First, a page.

When a whole-bus cycle is requested, the external integrated circuit responds by sending the grant half-bus decode to the transmitting integrated circuit when the external half-bus is available. The transmitting integrated circuit then sends the acknowledgment that whole bus mode is starting over the external half-bus. Up until that point, the data had been being sent, both LSBs and MSBs over the local half-bus. However, starting on the clock following whole-bus-mode-to-follow decode, the whole bus is utilized with e.g., the LSBs on the local half-bus and the MSBs on the external half-bus.
The description of the invention set forth herein is illustrative, and is not intended to limit the scope of the invention as set forth in the following claims. For instance, while the embodiment has been described in terms of half-buss, in fact, the portions may be divided up differently. For instance, the bus may be used in an application where more data generally flows in one direction than another. In such cases the bus may be configured to be 24 bits wide with the default mode being 16 bits in one direction and 8 bits in the other. Additionally, the 8 bit side may contend for only an additional eight bits of the bus or may contend for the additional sixteen. Further, the particular cycles types, addressing length and number of bytes of data may vary. The designation of what is a short and long cycle will be determined by system requirements and clock speeds. In addition, other variations and modifications of the embodiments disclosed herein, may be made based on the description set forth herein, without departing from the scope and spirit of the invention as set forth in the following claims.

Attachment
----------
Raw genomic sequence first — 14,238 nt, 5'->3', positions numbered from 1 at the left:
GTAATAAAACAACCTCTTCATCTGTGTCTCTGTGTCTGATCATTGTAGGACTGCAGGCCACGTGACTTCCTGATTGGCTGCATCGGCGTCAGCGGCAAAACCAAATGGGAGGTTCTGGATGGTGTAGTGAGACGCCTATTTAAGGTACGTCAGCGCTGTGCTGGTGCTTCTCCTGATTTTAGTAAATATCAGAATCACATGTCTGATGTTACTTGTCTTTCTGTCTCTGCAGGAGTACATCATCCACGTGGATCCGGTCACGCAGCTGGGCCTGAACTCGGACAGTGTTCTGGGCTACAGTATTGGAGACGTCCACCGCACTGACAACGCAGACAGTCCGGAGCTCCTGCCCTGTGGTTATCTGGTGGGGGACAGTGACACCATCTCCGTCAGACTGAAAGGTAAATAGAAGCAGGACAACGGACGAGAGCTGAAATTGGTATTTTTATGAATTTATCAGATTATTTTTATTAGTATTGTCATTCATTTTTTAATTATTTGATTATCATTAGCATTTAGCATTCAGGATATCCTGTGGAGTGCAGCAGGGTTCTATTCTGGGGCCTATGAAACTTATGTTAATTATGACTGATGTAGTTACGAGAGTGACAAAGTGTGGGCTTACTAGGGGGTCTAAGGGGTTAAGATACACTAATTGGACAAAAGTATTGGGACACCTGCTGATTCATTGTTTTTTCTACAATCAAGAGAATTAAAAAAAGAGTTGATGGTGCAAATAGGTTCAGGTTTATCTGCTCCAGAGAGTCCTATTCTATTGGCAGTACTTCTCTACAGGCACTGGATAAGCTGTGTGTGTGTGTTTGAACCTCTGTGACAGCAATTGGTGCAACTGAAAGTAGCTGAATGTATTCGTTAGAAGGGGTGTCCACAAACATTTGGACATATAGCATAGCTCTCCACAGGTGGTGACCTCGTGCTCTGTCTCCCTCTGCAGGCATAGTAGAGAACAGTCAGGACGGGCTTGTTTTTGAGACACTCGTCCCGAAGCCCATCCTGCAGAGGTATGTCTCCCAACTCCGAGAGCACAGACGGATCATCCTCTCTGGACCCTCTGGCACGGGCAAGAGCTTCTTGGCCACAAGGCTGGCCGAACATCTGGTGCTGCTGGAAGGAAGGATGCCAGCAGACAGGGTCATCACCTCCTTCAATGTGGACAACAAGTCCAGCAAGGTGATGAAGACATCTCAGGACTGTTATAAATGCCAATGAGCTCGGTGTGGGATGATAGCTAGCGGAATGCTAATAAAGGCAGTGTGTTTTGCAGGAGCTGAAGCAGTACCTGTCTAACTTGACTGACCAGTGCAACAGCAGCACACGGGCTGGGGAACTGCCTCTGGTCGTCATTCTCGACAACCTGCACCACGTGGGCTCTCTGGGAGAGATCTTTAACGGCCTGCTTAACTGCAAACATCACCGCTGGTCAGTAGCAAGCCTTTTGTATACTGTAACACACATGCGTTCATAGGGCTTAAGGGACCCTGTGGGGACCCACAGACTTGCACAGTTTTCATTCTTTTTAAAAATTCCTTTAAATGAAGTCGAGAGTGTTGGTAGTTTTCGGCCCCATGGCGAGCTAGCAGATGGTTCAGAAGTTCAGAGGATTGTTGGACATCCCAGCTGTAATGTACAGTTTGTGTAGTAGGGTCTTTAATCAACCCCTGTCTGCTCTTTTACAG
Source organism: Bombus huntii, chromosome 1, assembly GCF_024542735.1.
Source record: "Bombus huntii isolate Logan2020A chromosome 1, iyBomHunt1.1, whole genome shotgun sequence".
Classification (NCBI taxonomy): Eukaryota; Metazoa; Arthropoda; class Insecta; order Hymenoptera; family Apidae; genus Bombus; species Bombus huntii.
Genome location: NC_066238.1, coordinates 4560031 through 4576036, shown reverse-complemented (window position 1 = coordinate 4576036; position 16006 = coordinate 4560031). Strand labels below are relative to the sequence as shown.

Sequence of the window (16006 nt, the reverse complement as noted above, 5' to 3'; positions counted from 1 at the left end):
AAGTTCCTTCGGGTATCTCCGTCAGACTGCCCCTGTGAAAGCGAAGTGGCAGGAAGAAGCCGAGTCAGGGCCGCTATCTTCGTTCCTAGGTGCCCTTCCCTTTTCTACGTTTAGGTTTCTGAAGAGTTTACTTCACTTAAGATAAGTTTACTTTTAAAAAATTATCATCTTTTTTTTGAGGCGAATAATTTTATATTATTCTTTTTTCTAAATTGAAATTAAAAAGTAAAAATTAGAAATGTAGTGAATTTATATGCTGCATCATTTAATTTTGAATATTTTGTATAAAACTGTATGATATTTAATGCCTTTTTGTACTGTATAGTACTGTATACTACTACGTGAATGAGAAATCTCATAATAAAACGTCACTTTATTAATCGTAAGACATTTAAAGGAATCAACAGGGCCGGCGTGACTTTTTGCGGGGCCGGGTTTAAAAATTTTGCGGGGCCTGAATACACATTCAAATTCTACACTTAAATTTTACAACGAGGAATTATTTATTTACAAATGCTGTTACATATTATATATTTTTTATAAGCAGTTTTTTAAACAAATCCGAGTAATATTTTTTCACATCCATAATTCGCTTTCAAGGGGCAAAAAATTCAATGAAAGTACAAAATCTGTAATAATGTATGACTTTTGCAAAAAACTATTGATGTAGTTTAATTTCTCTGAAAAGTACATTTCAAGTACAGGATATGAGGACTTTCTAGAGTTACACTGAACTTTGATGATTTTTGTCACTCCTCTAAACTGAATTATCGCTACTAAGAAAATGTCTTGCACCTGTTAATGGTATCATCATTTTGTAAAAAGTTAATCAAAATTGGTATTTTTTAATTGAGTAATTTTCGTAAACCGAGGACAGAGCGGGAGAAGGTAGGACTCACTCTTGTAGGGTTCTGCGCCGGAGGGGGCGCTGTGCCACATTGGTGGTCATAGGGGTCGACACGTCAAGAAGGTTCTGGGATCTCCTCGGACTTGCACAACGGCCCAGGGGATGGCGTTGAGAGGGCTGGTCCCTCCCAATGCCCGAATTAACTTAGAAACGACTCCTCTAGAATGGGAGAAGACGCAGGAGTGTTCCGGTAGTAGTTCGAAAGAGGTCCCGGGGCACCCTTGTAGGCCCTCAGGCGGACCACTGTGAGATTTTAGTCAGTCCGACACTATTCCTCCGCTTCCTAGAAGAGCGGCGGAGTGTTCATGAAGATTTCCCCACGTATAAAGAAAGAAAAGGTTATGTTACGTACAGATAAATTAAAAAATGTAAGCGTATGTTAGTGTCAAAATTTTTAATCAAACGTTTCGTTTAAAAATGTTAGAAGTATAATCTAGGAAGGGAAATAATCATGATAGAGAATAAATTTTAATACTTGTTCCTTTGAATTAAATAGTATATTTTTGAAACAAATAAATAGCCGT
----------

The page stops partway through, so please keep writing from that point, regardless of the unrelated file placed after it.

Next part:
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|U.S. Classification||710/305, 710/27|
|Jun 17, 1998||AS||Assignment|